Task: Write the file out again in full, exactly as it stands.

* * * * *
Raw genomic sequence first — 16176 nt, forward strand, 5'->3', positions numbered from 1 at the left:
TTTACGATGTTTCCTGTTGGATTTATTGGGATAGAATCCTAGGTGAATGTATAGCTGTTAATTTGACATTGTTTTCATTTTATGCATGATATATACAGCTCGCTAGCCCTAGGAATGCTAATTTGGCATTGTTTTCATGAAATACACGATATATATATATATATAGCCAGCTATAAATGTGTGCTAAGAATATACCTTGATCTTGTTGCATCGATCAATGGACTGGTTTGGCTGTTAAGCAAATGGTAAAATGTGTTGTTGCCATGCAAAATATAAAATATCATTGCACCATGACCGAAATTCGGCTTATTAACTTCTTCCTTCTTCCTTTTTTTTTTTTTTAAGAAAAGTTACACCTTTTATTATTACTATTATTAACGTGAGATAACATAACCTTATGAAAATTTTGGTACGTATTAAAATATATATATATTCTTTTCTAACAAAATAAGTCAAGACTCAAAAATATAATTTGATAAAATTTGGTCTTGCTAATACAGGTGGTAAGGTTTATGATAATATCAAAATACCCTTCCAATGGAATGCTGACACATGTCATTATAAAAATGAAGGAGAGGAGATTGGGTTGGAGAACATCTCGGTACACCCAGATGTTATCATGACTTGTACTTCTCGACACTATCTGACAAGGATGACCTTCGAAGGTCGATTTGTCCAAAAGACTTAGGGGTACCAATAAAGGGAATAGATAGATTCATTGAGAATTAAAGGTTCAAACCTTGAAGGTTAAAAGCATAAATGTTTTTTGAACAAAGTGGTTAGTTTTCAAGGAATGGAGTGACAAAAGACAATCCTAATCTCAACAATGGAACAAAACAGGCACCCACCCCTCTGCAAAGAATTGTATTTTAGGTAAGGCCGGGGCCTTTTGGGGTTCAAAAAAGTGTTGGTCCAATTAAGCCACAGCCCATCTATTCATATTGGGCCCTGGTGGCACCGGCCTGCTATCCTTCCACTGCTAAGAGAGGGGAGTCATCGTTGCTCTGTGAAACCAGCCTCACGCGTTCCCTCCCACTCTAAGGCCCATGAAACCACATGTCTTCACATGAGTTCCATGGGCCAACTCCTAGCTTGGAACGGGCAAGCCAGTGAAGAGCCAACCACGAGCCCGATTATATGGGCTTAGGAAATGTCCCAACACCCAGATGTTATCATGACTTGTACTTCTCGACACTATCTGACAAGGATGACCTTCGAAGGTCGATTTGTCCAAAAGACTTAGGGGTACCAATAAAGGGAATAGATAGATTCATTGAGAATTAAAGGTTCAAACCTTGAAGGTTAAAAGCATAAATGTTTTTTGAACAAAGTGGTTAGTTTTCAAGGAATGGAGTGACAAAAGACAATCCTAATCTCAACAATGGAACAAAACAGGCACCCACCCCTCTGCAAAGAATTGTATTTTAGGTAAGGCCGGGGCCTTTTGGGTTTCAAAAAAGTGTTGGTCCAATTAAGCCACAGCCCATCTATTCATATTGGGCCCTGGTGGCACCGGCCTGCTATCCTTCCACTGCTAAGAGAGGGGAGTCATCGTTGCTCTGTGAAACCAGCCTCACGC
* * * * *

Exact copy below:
Raw genomic sequence first — 16176 nt, forward strand, 5'->3', positions numbered from 1 at the left:
TTTACGATGTTTCCTGTTGGATTTATTGGGATAGAATCCTAGGTGAATGTATAGCTGTTAATTTGACATTGTTTTCATTTTATGCATGATATATACAGCTCGCTAGCCCTAGGAATGCTAATTTGGCATTGTTTTCATGAAATACACGATATATATATATATATAGCCAGCTATAAATGTGTGCTAAGAATATACCTTGATCTTGTTGCATCGATCAATGGACTGGTTTGGCTGTTAAGCAAATGGTAAAATGTGTTGTTGCCATGCAAAATATAAAATATCATTGCACCATGACCGAAATTCGGCTTATTAACTTCTTCCTTCTTCCTTTTTTTTTTTTTTAAGAAAAGTTACACCTTTTATTATTACTATTATTAACGTGAGATAACATAACCTTATGAAAATTTTGGTACGTATTAAAATATATATATATTCTTTTCTAACAAAATAAGTCAAGACTCAAAAATATAATTTGATAAAATTTGGTCTTGCTAATACAGGTGGTAAGGTTTATGATAATATCAAAATACCCTTCCAATGGAATGCTGACACATGTCATTATAAAAATGAAGGAGAGGAGATTGGGTTGGAGAACATCTCGGTACACCCAGATGTTATCATGACTTGTACTTCTCGACACTATCTGACAAGGATGACCTTCGAAGGTCGATTTGTCCAAAAGACTTAGGGGTACCAATAAAGGGAATAGATAGATTCATTGAGAATTAAAGGTTCAAACCTTGAAGGTTAAAAGCATAAATGTTTTTTGAACAAAGTGGTTAGTTTTCAAGGAATGGAGTGACAAAAGACAATCCTAATCTCAACAATGGAACAAAACAGGCACCCACCCCTCTGCAAAGAATTGTATTTTAGGTAAGGCCGGGGCCTTTTGGGGTTCAAAAAAGTGTTGGTCCAATTAAGCCACAGCCCATCTATTCATATTGGGCCCTGGTGGCACCGGCCTGCTATCCTTCCACTGCTAAGAGAGGGGAGTCATCGTTGCTCTGTGAAACCAGCCTCACGCGTTCCCTCCCACTCTAAGGCCCATGAAACCACATGTCTTCACATGAGTTCCATGGGCCAACTCCTAGCTTGGAACGGGCAAGCCAGTGAAGAGCCAACCACGAGCCCGATTATATGGGCTTAGGAAATGTCCCAACACCCAGATGTTATCATGACTTGTACTTCTCGACACTATCTGACAAGGATGACCTTCGAAGGTCGATTTGTCCAAAAGACTTAGGGGTACCAATAAAGGGAATAGATAGATTCATTGAGAATTAAAGGTTCAAACCTTGAAGGTTAAAAGCATAAATGTTTTTTGAACAAAGTGGTTAGTTTTCAAGGAATGGAGTGACAAAAGACAATCCTAATCTCAACAATGGAACAAAACAGGCACCCACCCCTCTGCAAAGAATTGTATTTTAGGTAAGGCCGGGGCCTTTTGGGTTTCAAAAAAGTGTTGGTCCAATTAAGCCACAGCCCATCTATTCATATTGGGCCCTGGTGGCACCGGCCTGCTATCCTTCCACTGCTAAGAGAGGGGAGTCATCGTTGCTCTGTGAAACCAGCCTCACGC